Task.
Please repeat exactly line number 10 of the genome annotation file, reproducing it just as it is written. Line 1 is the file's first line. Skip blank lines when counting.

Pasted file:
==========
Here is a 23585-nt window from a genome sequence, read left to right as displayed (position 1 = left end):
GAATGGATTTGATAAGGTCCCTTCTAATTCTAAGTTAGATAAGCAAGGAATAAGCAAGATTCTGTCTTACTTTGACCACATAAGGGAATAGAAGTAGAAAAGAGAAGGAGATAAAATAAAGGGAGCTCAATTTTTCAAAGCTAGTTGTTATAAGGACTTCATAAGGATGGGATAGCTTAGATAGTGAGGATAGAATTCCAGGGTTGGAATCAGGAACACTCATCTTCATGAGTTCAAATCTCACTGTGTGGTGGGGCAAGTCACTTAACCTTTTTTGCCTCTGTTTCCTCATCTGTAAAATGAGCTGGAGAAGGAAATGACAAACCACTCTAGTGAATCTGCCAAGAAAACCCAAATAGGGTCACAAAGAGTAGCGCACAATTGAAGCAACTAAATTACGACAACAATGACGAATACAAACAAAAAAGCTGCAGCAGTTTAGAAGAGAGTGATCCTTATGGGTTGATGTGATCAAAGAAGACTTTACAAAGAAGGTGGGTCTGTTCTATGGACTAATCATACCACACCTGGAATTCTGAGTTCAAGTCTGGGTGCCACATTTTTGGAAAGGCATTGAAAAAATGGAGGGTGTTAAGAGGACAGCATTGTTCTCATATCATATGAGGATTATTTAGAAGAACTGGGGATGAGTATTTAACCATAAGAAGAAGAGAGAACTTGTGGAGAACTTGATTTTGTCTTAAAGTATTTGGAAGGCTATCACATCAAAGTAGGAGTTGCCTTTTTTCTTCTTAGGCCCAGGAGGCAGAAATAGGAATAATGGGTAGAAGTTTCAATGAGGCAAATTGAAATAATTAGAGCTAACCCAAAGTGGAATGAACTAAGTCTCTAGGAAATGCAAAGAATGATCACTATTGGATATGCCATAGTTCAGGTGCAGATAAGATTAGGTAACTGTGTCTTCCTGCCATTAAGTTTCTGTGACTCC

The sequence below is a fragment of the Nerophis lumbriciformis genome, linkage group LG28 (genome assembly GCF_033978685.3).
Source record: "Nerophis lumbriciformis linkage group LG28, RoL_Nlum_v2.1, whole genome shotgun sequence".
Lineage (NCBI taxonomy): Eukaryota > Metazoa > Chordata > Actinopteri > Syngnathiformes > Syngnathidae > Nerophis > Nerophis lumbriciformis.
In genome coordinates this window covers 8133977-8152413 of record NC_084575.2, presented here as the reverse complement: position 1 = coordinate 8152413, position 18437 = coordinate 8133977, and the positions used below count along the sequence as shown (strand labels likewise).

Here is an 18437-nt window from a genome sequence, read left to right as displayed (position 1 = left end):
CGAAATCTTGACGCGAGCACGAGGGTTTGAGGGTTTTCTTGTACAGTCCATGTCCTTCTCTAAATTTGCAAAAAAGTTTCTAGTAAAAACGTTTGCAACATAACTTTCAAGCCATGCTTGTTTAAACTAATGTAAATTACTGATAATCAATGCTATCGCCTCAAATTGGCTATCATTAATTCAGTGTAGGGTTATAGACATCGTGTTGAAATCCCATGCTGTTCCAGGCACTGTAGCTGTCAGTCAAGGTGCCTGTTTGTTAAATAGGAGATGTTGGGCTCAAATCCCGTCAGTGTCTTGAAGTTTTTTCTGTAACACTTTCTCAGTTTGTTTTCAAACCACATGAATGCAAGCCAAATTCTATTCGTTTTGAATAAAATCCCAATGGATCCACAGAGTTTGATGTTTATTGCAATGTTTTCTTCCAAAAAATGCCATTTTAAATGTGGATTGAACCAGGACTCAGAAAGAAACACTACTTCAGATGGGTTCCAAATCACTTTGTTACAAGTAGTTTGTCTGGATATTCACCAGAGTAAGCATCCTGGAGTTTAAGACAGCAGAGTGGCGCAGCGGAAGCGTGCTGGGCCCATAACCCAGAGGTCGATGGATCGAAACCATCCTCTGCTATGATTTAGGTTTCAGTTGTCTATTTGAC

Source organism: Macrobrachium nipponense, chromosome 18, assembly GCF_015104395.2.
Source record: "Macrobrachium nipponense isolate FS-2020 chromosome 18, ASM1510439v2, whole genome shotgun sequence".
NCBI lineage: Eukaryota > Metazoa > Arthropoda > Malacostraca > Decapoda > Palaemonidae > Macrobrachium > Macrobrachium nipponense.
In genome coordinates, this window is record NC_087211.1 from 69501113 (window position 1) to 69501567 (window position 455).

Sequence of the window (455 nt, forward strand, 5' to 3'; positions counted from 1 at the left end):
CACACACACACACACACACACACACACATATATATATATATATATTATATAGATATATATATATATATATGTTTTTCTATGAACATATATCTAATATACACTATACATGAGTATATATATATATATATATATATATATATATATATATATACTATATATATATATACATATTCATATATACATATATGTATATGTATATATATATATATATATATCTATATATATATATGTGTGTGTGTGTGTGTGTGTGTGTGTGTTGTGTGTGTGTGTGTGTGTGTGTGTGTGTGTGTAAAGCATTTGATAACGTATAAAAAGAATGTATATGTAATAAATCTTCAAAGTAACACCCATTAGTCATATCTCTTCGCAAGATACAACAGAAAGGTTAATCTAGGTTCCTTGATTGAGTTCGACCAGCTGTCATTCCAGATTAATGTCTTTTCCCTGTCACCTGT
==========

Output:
Source record: "Macrobrachium nipponense isolate FS-2020 chromosome 18, ASM1510439v2, whole genome shotgun sequence".